How to improve the online shopping experience

by Foolproof

I’ve engaged in conversations with numerous retail customers to understand what they want, need and expect from the online retail experience, and what the barriers to purchase are.

So, I set myself the challenge of writing my top five functions a retail website needs to perform to satisfy users.

1. Help users see and try before they buy

Shopping in store allows customers to pick up an item, view it from all angles, touch and feel it, or try it on. Replicating this experience online is challenging, but can be achieved by offering a range of features:

  • High-quality product images – Show your product from a variety of different angles and in different contexts, e.g. a photo of a woman wearing a skirt helps answer customers’ questions about its length or fit
  • Give a clear and brief description – This should include sensory words. Retail psychology argues that touching and feeling an item creates an emotional connection with it, which increases customers’ likelihood of purchase. Expressions such as ‘soft and supple leather’ can help your customers imagine how a pair of boots will feel
  • Use video – Although video can be quite expensive, it will bring your product to life (especially if it is an item of clothing) and help customers to make their decision

Who does this well?

Attempts have been made to allow online customers to try products before purchase, but few have succeeded. Vision Express allows customers to upload a photo of their face and try glasses on. Customers can also play with a number of filters (such as gender, type of glasses, brand and price) and find out what style suits them best. Another notable example comes from Apple’s App Store which offers a ‘lite’ pared-down version of a number of apps in its ‘Try before you buy’ section.

2. Tell them what others think

Customers value word-of-mouth and look for customer reviews and ratings before making a purchase. They are also interested in knowing what other people have bought. The widespread use of social media presents an opportunity for retailers to include this functionality and persuade customers to complete the purchase. Also, social media can encourage engagement with the brand beyond the shopping experience.

  • Provide high-quality content – Keep your site up-to-date with high-quality, relevant content generated by your company but also expert customers. This can help build authority and trust in your brand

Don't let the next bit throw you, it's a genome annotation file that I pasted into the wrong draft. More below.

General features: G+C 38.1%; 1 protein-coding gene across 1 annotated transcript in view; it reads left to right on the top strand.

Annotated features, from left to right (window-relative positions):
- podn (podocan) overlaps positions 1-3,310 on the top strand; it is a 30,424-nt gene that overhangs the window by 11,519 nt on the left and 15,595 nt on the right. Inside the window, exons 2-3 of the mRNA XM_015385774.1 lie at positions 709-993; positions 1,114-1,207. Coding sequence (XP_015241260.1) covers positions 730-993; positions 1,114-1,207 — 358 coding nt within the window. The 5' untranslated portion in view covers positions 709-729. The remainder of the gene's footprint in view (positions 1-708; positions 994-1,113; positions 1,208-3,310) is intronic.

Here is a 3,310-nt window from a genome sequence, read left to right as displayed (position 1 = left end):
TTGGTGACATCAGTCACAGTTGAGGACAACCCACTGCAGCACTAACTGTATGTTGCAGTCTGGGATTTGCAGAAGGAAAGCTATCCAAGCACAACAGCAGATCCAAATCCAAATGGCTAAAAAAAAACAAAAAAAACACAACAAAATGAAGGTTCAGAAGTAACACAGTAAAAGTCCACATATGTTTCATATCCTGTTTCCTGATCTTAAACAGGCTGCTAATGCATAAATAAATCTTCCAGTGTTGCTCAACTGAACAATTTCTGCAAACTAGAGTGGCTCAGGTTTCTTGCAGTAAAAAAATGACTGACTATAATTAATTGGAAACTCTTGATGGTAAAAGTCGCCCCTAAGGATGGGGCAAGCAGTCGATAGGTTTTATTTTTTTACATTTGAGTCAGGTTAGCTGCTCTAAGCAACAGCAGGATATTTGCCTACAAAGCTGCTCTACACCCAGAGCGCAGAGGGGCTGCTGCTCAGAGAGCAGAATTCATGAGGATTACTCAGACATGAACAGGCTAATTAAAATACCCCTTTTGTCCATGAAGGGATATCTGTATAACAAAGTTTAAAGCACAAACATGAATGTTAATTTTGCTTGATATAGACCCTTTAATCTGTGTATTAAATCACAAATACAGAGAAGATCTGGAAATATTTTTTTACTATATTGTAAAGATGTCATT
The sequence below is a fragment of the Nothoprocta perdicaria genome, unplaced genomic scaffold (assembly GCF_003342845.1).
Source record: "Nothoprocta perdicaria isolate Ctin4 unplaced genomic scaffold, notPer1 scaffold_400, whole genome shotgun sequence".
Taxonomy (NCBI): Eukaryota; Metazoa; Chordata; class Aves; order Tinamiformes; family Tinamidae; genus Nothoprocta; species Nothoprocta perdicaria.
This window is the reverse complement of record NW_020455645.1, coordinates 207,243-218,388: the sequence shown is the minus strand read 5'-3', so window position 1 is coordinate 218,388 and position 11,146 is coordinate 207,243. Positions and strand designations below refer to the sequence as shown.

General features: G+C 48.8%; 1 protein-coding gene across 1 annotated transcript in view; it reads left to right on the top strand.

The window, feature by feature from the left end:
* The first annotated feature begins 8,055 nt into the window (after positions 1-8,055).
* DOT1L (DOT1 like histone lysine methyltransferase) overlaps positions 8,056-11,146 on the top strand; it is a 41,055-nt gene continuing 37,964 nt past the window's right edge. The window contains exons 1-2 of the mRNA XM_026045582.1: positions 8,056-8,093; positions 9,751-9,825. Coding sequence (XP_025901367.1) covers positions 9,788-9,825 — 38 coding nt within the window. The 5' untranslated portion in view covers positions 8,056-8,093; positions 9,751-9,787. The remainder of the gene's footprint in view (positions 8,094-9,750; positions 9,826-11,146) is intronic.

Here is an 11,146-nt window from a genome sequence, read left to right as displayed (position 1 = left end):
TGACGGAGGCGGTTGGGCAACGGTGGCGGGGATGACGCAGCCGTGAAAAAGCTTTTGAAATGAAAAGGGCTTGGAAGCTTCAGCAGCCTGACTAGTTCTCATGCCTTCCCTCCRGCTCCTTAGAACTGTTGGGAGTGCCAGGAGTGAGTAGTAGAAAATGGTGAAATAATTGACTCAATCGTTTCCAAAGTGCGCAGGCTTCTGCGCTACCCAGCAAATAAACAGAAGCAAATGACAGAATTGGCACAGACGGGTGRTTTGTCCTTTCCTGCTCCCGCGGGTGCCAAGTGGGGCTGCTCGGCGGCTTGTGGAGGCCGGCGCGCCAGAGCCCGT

• Help customers share experiences – Providing a space for customers to share their experiences with others can foster advocacy and, ultimately, improve customer retention

Who does this well?

Amazon provides customer ratings and reviews for each of their products to empower customers to make a decision. They also provide a list of items that others have bought after viewing an item.

Topshop has a very strong social media presence: their Facebook, Twitter and YouTube pages are frequently updated with content from internal staff, designers, as well as customers. Style tips, exclusive offers and campaigns encourage customers to follow the brand.

3. Provide clear delivery and returns policy

Customers want to know about delivery and returns before committing to purchase so make it clear and easy to find.

  • Provide information at key shopping journey points – E.g. homepage and product pages
  • Make returns easy – Allow customers to return unwanted items without much hassle and, ideally, for free. Communicate this in your website to encourage purchase

Who does this well?

The online fashion store ASOS provides a clear message just below the navigation and more detailed information within their product pages, where customers most need to know about delivery and returns.

4. Help customers move across channels

Customers shop in different ways. Some may browse online but prefer to buy in store, where they can try an item on. Others cannot find the right size of a product in store and go online to buy it.

  • Provide reservation functionality – Make it easy for users to reserve online and then collect in their local store. If clothing, allow them to reserve more than one size. Make sure that their details can be easily and quickly retrieved in store
  • Provide stock availability information – Allow customers to easily check if an item is in or out of stock

Who does this well?

M&S ‘Shop Your Way’ allow customers to initiate their experience on one channel (store, online, mobile web or phone) and seamlessly move to another one when they want. Importantly, M&S also makes sure to remember their customers and retrieve their details, whichever channel they are using.

5. Give them a reason to choose you

If you’re a multi-brand shop, customers want a reason for choosing you over another (online or offline) retailer. While price certainly influences their decision, it’s certainly not the only factor.

  • Offer an incentive – Incentives can give you the competitive advantage you want. For example, you could leverage customers’ impatience and offer a ‘same day delivery’ service or encourage customers to shop now by offering ‘free delivery’ service for orders over a certain spend
  • Make it easy to complete the purchase – Don’t force registration, allow to edit the basket easily, give answers to all relevant questions, provide an easy to use form, a clear confirmation page and contact details

Who does this well?

Amazon offers ‘evening delivery’ and even a paid-for premium service for fast deliveries on all purchases. They also provide a ‘one-click’ functionality that speeds up the check-out process.

John Lewis allows customers to register after purchase and only asks for minimum information. It also provides the option to move to another channel to ask questions.

What do you think?